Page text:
Tuesday, November 30, 2010

How they prove you're a Psychopath.

As silly as it may sound there is a way that is frequently used to 'spot' psychopaths. The methods are Pet and MRI scans.

All you need is to show consistent flat affect, and voila: You're a psychopath/sociopath.

The problem I have with this is that in the very definition of the word Psychopath (and in later years, Sociopath) you must have some consistency of harmful behavior as well. But where is the line? How harmful must you be, and in how many ways?

There are empathic people who portray just as harmfully as sociopaths and who get the label because it's just easier and cheaper to not give them a thorough scan.
On the other hand there're neurologically verifiable sociopathic people who somehow manage to not harm others. It's all linked to circumstantials in our upbringing.

I am not arguing that there is no such thing as sociopaths, that would be silly. But I am arguing that there are people with the same neurological make up who can in fact be contributing to the survival and progress of our species. 'Empaths', the so called 'normal people' in our societies, are too heavily focused upon what THEY think is good and right, and what they think is good and right usually is a status quo that will kill our species along with the rest of the planet if we don't change our ways very soon (yet that may be too late).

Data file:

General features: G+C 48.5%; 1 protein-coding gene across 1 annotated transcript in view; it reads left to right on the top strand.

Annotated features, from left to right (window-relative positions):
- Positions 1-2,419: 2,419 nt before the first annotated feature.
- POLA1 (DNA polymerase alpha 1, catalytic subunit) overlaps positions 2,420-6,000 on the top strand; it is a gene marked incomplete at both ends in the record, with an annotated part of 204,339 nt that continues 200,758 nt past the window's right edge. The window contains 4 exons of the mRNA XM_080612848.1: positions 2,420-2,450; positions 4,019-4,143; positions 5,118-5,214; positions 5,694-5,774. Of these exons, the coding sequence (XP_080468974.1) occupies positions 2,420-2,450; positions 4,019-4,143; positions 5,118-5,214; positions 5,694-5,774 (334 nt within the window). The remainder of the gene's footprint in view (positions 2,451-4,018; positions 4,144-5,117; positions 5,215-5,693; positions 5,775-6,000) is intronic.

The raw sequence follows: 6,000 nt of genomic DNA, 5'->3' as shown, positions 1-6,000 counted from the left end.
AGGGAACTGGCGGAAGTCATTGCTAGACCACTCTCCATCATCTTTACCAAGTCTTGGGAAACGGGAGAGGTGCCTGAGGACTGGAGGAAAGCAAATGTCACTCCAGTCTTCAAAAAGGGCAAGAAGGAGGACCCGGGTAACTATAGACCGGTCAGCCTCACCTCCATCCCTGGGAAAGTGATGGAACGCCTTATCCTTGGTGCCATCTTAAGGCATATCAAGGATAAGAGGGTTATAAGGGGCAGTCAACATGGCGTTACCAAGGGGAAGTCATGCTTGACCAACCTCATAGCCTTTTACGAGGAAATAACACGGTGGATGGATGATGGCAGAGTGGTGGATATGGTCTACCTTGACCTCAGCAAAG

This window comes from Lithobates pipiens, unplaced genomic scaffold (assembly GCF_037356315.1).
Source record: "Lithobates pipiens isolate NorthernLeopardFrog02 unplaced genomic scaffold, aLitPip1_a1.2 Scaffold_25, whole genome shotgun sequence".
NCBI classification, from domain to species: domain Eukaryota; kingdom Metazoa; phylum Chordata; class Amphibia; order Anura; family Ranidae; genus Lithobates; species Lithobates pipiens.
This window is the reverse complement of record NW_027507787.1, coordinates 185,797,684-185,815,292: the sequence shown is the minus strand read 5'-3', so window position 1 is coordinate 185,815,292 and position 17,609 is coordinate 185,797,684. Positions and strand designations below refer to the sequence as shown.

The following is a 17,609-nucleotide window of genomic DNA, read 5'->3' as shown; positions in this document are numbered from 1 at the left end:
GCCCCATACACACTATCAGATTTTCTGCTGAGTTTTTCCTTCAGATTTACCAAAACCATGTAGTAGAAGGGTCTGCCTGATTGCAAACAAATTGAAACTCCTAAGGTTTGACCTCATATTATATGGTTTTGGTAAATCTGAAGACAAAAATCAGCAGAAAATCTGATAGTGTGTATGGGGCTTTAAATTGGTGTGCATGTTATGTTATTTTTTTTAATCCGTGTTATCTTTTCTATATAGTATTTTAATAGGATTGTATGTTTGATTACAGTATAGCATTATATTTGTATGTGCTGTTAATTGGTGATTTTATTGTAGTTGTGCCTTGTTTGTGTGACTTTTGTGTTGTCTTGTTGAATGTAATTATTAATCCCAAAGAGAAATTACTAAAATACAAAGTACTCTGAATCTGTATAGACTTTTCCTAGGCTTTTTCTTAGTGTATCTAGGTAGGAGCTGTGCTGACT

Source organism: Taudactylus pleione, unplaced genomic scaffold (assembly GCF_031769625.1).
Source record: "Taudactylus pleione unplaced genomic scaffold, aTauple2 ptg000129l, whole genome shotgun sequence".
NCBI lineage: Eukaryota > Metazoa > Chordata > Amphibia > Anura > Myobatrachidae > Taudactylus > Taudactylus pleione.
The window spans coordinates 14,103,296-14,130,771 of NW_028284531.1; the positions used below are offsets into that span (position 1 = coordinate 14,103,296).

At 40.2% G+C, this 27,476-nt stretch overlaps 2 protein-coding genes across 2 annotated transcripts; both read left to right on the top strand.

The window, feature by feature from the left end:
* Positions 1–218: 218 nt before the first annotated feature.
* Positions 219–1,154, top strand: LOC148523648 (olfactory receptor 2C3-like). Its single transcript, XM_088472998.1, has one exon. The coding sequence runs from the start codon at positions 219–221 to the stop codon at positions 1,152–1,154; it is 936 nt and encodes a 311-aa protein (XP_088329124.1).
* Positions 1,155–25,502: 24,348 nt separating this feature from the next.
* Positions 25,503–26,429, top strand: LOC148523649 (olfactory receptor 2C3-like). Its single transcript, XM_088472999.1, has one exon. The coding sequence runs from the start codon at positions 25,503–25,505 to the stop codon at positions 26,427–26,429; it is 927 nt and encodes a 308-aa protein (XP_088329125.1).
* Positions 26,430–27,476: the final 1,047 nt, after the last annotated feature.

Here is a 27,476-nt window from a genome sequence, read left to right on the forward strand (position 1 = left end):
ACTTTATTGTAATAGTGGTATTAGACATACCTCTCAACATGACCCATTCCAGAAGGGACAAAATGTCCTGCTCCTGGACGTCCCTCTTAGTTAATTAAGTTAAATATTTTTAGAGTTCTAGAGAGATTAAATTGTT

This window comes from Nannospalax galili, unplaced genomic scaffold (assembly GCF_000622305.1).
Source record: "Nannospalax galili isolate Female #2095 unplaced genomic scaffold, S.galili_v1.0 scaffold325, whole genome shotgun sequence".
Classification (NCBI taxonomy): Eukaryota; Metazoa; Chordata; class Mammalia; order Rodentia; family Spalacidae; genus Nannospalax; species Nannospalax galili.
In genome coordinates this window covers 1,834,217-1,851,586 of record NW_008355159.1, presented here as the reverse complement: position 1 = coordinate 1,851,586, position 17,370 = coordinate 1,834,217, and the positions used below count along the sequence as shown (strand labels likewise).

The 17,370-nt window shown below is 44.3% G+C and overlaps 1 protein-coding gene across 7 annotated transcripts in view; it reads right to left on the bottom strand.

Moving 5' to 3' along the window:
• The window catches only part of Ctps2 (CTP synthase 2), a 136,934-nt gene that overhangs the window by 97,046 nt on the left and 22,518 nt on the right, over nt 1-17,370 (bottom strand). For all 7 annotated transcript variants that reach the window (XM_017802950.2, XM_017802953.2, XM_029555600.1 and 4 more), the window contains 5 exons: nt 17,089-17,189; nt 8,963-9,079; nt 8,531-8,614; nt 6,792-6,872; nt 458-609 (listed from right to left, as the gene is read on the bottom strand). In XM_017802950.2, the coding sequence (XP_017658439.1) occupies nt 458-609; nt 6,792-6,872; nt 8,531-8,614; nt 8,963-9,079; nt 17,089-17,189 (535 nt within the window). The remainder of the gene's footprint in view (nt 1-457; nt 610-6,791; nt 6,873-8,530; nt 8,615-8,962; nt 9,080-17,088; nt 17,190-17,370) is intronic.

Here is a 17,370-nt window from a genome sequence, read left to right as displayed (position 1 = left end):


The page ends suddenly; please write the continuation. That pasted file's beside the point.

Those that I call psychopaths are mindlessly helping the empaths do their damage. But some of those the empaths call psychopaths could be their saviors!

2 comments:

TheNotablePath said...

You don't need to be a psycho to act psycho.

Shallow affect can be a learned numbness, as well as the MO of the psychopath.

Machiavelli is a good example on how I look at life, apparently. I've never read the man's work, only a brief blurb on his wiki, but when I took the MACH IV test, I scored a 100/100, not trying to manipulate the test.

There's plenty of sociopathic literature out there that people can take to heart, or behavior they can take to learn. It's not so much a question about if they're a psychopath so much as it is, are they consistently psychopathic in a harmful degree.

Zhawq said...

Indeed. That's kind of my point with many of the things I'm going to say.

However, learned sociopathy is what is referred to as ... sociopathy ... as opposed to psychopathy, at least by some experts.

I like definitions because things can get so blurred out when we don't know if we're really talking about the same things.

By the way, Machiavelli's "The Prince" is good reading even today. I'm sure many would see him as psychopathic or at least sociopathic, but personally I simply see him as someone offering some good advice to a group of people in society as it was at the time. Much of his advice is universal as well.